Regeneron and RNA biotech Alnylam are teaming up to identify RNAi treatments for the chronic liver disease, nonalcoholic steatohepatitis (NASH), and potentially for other diseases too.
The collaboration will build on new findings from Regeneron identifying a link between a variant of the HSD17B13 gene and a lower risk of chronic liver disease. Alnylam will bring its gene-silencing RNAi technology to the table, while Regeneron will contribute research on the target. They will apply Alnylam’s tech to the gene in question to imitate the loss-of-function variant that staves off the progression of NASH in some people.
If the partnership turns up any potential therapies, the duo will pull the trigger on a separate, 50-50 collaboration to research, co-develop and commercialize them, the companies said in a statement.
Any new treatment would plug a gap—the cause of NASH is unclear and it has no cure. Instead, physicians treat underlying conditions such as obesity and Type 2 diabetes. About 3% to 12% of adults in the United States have NASH, Regeneron said, and this number is only going to rise due to increasing rates of obesity.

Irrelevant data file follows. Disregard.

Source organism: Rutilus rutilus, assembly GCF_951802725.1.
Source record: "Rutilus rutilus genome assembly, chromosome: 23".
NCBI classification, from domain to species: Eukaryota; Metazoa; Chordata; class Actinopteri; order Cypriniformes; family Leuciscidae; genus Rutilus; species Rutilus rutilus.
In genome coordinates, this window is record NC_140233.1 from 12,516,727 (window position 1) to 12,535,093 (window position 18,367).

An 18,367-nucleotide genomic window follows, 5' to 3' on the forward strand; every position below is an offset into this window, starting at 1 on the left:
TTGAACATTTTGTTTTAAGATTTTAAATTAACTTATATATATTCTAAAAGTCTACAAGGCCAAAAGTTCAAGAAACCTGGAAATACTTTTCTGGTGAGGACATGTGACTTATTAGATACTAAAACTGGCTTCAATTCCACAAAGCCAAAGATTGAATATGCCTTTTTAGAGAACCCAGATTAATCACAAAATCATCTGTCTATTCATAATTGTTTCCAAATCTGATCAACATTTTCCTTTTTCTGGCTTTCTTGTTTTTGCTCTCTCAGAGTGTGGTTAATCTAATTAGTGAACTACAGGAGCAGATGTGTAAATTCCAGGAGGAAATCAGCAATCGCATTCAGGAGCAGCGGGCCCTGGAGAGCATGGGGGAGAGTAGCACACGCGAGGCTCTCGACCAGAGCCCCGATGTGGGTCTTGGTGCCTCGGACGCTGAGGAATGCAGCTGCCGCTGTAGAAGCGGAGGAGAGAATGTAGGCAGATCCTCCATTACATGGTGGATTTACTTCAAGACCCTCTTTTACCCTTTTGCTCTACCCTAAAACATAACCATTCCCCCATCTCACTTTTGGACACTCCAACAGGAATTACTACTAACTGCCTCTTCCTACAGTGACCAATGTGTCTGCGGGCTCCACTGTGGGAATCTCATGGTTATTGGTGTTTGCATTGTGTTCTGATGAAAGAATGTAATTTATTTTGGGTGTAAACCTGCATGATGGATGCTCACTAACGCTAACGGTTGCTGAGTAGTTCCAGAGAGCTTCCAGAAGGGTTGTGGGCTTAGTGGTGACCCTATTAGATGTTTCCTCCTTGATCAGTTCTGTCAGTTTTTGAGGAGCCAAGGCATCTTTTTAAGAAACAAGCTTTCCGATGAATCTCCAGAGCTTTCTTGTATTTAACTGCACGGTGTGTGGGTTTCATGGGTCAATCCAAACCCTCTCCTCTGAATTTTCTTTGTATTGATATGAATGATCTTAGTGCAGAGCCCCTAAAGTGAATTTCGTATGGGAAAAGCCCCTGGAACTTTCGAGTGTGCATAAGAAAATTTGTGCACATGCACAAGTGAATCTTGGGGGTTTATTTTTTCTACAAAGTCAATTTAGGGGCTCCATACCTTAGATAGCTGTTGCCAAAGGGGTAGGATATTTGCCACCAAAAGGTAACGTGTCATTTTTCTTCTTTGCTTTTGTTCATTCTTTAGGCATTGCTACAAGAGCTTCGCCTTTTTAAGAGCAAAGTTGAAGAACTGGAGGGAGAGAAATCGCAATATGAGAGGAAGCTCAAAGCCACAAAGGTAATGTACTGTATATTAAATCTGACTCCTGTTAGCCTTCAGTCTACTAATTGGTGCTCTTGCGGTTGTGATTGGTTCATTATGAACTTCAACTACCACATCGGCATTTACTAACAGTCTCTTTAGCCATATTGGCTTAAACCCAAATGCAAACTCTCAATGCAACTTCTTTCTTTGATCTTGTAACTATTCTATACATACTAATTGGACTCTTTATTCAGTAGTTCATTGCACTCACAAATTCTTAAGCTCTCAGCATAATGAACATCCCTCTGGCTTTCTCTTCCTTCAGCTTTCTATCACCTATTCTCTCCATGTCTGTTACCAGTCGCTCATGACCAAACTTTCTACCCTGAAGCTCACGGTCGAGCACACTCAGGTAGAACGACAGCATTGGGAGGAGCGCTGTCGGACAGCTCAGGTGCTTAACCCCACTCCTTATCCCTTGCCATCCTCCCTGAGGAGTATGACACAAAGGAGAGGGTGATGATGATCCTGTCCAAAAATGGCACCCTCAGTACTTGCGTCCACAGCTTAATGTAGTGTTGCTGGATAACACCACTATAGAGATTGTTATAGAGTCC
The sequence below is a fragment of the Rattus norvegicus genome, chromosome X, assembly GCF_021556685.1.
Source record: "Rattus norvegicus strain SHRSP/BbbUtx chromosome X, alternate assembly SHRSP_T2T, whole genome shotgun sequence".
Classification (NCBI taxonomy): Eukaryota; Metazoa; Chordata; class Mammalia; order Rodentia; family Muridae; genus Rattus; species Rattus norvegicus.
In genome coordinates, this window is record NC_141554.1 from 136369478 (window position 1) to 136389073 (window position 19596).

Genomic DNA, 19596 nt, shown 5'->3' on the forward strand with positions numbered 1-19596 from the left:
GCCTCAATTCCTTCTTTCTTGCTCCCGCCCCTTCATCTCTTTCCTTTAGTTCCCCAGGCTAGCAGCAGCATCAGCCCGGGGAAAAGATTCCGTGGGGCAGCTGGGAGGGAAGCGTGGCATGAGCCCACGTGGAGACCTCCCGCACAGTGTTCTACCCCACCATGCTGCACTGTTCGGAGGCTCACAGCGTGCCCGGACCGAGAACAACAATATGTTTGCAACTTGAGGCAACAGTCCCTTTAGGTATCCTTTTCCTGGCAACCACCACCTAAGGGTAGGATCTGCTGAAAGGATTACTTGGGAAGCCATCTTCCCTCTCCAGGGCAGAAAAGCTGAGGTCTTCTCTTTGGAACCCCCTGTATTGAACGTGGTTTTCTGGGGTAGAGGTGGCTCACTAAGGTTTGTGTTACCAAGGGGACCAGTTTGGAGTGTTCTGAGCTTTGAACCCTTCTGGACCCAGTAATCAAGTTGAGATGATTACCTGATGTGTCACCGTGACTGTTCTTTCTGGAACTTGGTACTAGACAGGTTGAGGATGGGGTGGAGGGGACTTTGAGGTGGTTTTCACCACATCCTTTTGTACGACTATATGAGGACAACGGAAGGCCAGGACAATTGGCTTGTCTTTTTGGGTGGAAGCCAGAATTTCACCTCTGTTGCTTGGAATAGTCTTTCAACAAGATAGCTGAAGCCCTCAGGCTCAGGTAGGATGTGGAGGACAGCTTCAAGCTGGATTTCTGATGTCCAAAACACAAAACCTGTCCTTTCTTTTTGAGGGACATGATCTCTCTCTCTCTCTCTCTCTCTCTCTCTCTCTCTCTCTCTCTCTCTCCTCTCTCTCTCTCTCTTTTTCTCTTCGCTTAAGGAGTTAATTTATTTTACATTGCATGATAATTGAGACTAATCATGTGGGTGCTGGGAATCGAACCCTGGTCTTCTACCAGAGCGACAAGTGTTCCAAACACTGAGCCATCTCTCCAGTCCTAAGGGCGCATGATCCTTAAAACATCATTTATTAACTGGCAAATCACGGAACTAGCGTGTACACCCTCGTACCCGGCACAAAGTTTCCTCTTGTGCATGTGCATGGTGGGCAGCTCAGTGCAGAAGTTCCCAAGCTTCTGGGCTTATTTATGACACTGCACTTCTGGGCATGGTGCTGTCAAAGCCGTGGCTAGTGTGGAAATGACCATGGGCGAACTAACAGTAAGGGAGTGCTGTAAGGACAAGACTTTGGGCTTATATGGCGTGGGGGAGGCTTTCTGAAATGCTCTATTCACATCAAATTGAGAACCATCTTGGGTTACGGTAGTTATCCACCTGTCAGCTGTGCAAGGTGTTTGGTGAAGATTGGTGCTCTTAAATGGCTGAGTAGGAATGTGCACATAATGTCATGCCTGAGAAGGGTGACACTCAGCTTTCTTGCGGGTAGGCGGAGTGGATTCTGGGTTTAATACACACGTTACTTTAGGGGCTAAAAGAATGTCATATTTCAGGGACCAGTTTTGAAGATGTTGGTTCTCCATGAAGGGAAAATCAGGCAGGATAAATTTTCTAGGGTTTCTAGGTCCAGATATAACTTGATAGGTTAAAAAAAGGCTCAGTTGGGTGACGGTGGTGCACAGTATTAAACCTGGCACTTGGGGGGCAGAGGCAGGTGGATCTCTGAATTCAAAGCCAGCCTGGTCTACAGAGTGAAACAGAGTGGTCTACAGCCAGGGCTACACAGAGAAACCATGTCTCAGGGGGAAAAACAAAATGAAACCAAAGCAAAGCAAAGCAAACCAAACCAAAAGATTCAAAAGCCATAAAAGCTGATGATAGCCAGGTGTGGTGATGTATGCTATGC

"NASH is a major cause of death in this country, with no current treatment options. We're eager to build on the exciting science delivered by the Regeneron team in the hopes of helping patients with debilitating and life-threatening chronic liver diseases,” said Regeneron’s Chief Scientific Officer George Yancopoulos.
After spending 15 years in R&D mode, Alnylam is slated to transition to the commercial stage midyear, with the rollout of its hereditary ATTR amyloidosis drug, patisiran.
"As we transition Alnylam toward commercialization in rare diseases, the prospect of collaborating with a scientific leader like Regeneron on innovative medicines for more prevalent diseases like NASH makes perfect strategic sense," said John Maraganore, Alnylam CEO. "We believe the exquisite specificity afforded by the RNAi mechanism of action and our industry-leading, proprietary GalNAc-conjugate approach for delivery to the liver is an unparalleled combination for developing an RNAi therapeutic toward genetically validated targets in NASH."